Cats may be cute and cuddly, but they also can be a challenge to care for, especially if they are indoors all the time. Felines are natural hunters and get bored easily, so they have a tendency to be curious. That can cause some problems, like when they decide to scale your curtains to get a better view of your living room.
When you understand a cat’s basic needs, you can raise a healthy pet and live with them in harmony.
Keep Life Interesting
To most indoor cats, life is humdrum, monotonous. So you have to keep them occupied as much as possible.
“Our misunderstanding of cats as ‘low-maintenance’ pets has led to cats that are bored and stressed. This has resulted in an epidemic of feline obesity as well as stress-associated diseases” like urinary tract infections, says Ariel Mosenco, DVM, of the University of Pennsylvania School of Veterinary Medicine. Cats need interactive play time that will satisfy their hunting instincts and keep them active.
For you as an owner, that means a variety of toys and lots of one-on-one time to help ward off a pudgy pussycat.
“Some cats will play fetch, so throwing a toy down the stairs so the cat has to run up and down works well, says Arlene Gardsbane, DVM, a veterinarian in Silver Spring, MD. “Laser pointer toys are great to get a cat to chase. As well as toys on the end of poles.”
For cat owner Colette Bennett, having more than one kitty has been a blessing. Bennett shares her Atlanta apartment with her boyfriend and three cats; Ender, who’s 9, Noodle, a 3-year-old female, and Ichi, a 1-year old male. She finds the cats occupy one another’s time.
“The younger two also chase each other and wrestle a lot, “Bennett says, “So that helps to keep them active.”
Litter Box Locale
Cats also need their own space. You may not have a whole room to give them, but try to make sure your kitty does have a special area of your home to call his own with food and water, a scratching post, a bed, and a litter box.
“The litter box location is crucial,” says Chris Miller, DVM, co-owner of Atlas District Veterinary Hospital in Washington, DC. You may want to keep it in a secluded area to avoid the smell, but if it’s too hard to get to, your cat may stop using it.
Keep a large litter box in a well-lit, quiet part of your home. “If the area is too dark and scary like a basement, or noisy like a laundry room, they may avoid using the box,” Miller says.
And keep a cat’s food and water in a different area. Like you, cats don’t want to eat where they’re also using the bathroom.
While you’re scooping, pay attention. Miller says a cat’s litter box use (or non-use) can help you know when something is wrong with them. Some signs that warrant a trip to the vet include blood in the litter box, if your cat makes a lot of trips but only pees a little and meowing or making other sounds when they go.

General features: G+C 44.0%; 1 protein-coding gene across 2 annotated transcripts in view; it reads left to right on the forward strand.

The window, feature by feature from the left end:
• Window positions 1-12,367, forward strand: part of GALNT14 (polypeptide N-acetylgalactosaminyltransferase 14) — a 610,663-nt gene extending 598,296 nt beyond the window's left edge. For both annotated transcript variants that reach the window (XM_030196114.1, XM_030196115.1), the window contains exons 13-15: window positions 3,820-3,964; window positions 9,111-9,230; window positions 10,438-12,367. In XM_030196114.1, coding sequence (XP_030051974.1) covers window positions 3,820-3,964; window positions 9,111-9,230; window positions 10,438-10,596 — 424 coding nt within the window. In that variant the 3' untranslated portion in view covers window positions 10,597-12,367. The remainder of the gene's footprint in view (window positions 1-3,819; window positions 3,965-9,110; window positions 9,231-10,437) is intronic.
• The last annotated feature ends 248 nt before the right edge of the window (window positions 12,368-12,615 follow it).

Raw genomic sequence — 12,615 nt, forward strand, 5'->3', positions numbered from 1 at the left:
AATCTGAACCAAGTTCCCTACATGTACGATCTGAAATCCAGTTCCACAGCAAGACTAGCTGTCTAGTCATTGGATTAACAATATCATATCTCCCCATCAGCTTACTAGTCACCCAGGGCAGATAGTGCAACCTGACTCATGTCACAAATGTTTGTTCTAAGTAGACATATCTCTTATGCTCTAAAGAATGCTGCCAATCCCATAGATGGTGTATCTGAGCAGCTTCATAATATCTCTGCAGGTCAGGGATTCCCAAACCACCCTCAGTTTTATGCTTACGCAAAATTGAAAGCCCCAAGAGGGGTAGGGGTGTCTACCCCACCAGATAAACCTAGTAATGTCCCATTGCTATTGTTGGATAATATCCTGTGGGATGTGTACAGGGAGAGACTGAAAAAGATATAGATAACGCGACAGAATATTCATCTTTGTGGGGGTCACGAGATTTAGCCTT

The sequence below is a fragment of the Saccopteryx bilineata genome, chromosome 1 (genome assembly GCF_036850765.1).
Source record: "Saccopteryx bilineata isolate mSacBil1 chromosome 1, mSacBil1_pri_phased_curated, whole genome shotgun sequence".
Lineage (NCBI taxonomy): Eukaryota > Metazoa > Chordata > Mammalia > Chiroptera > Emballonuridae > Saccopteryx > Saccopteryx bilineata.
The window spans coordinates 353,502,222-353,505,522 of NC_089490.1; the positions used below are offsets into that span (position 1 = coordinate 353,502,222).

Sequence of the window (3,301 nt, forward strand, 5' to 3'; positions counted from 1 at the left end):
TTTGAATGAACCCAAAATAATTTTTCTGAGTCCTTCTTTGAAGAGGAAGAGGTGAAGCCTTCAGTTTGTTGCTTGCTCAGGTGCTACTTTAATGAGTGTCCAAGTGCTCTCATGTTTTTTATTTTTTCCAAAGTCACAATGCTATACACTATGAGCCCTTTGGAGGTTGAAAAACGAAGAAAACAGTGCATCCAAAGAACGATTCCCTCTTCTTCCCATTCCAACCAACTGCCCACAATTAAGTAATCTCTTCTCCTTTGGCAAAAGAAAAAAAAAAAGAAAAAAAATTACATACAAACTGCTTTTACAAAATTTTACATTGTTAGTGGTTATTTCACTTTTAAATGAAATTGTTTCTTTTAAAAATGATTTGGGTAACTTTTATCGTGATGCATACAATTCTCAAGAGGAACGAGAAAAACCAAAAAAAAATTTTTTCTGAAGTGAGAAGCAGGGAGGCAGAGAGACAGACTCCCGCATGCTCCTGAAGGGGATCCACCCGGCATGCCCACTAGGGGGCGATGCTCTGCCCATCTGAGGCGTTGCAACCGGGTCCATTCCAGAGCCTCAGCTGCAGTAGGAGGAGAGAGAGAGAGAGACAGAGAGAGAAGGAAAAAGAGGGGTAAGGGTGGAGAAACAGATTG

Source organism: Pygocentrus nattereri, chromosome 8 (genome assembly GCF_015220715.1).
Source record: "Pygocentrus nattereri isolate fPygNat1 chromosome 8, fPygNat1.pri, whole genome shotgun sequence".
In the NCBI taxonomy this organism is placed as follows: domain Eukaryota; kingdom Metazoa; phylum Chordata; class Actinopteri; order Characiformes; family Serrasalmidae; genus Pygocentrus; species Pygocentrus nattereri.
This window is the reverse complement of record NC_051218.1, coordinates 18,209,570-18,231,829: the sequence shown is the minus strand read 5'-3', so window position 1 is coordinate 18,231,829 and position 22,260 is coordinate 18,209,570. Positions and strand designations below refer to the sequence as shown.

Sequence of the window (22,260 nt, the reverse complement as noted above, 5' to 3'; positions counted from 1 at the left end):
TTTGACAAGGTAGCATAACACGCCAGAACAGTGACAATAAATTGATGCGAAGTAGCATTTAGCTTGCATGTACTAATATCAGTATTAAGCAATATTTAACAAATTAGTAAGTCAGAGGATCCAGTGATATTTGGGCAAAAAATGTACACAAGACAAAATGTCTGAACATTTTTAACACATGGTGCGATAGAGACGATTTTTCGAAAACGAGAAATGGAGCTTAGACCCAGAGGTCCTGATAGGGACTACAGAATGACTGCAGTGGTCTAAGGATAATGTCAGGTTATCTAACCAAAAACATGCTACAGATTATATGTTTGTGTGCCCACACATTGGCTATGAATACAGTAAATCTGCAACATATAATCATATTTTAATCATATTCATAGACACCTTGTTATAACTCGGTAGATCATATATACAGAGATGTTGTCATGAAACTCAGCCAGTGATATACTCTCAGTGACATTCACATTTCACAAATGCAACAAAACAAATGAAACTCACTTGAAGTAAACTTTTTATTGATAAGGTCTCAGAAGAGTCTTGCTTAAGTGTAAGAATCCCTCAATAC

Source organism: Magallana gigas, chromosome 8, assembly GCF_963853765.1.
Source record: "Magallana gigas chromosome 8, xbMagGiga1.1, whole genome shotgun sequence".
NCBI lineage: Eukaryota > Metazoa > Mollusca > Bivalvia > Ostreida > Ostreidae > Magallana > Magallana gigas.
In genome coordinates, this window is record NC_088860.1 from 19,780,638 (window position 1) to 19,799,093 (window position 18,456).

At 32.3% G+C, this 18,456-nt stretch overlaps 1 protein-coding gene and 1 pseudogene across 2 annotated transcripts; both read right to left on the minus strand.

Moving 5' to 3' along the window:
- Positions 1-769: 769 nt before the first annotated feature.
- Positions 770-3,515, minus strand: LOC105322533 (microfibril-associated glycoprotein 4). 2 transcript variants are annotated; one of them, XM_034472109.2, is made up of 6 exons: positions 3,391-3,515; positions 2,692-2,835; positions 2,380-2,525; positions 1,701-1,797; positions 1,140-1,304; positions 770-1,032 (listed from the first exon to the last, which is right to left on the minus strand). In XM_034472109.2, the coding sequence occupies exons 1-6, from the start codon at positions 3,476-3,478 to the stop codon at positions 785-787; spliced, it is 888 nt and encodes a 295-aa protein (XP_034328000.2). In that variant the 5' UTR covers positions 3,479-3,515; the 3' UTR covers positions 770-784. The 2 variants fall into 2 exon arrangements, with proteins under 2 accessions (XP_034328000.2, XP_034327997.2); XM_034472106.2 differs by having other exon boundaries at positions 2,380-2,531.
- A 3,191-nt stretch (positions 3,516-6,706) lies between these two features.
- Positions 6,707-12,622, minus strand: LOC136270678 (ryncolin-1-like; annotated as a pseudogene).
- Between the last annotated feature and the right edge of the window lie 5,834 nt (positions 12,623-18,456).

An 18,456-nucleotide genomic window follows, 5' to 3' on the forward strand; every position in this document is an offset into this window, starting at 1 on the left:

Feeding Your Feline
For many cats, it’s a good idea to create a feeding schedule, typically two meals a day, about 8 to 12 hours apart. Your vet can tell you how much your pet should eat every day based on their size and how active they are. And though you may worry that your cat will get hungry, it’s best not to leave a bowl of food sitting out all day. That can mean your cat could decide to eat as much as they can, which could make them gain too much weight.
If your cat begs when you sit down to eat, resist the urge to feed them from your plate. Some human foods are bad for cats, like onions, garlic, raisins, some nuts, and chocolate. Other foods, like milk, are hard for many kitties to digest and can make them sick.
And always make sure your cat has access to fresh water 24/7.
Collars and Claws
Even if you keep your kitty indoors only, cats are excellent escape artists. Always have a collar on them with their name and your phone number in case they make a break for it. Many humane societies say microchips are the best way to get your pet back to you safely.
And should your cat get out, they’ll be at a disadvantage if they are declawed. So many vets say it’s best to keep your cat’s claws if at all possible.
“In my opinion [declawing] should be a last resort as it is a painful procedure for the cat,” Gardsbane says. “It should only be considered if the cat lives with someone with an impaired immune system, where getting a cat scratch could be fatal.”
Worried about your furniture? Bennett says she’s found other ways to ward off potential damage from her cats.
“We have one big scratching post they love (we rub it with catnip every few weeks) and several smaller cardboard scratchers in other rooms. They tend to use these rather than our furniture, although before I got them Noodle did rip up the leg of a table I really liked.”
Most cat experts will tell you that it’s easier to keep an indoor cat healthy than one that goes outside, because you know what they are up to and can get medical help quickly if they are sick.
But Bennett says when it comes down to it, it’s really the connection between owner and pets that helps her cats stay healthy. She says love and attention are the best things to keep your indoor cat content.
“No matter how aloof a cat may seem, they do rely on their relationship with you, and not just for food. Spend time on them and you'll watch the bond grow. It's one of the most satisfying things I've ever known, and to me they are family.”